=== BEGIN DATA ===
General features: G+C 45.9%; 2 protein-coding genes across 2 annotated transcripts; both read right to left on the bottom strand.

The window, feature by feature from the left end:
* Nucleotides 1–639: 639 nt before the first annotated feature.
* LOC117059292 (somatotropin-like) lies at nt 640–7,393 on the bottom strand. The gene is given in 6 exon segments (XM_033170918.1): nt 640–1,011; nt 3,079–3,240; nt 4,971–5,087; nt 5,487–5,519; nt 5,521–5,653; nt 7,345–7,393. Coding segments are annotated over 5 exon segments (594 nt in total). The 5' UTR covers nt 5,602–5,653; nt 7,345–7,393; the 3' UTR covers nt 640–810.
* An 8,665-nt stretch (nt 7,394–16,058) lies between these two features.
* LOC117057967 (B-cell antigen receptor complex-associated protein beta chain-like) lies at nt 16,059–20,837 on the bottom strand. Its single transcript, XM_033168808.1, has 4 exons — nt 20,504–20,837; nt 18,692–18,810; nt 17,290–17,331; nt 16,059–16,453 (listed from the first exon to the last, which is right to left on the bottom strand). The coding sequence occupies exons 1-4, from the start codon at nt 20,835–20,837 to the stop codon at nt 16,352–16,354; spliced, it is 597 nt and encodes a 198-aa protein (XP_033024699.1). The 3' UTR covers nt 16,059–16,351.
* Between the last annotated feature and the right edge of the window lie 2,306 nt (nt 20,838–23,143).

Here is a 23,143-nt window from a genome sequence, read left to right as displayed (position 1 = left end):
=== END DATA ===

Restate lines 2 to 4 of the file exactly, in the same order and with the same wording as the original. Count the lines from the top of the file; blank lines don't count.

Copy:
The window, feature by feature from the left end:
* Nucleotides 1–639: 639 nt before the first annotated feature.
* LOC117059292 (somatotropin-like) lies at nt 640–7,393 on the bottom strand. The gene is given in 6 exon segments (XM_033170918.1): nt 640–1,011; nt 3,079–3,240; nt 4,971–5,087; nt 5,487–5,519; nt 5,521–5,653; nt 7,345–7,393. Coding segments are annotated over 5 exon segments (594 nt in total). The 5' UTR covers nt 5,602–5,653; nt 7,345–7,393; the 3' UTR covers nt 640–810.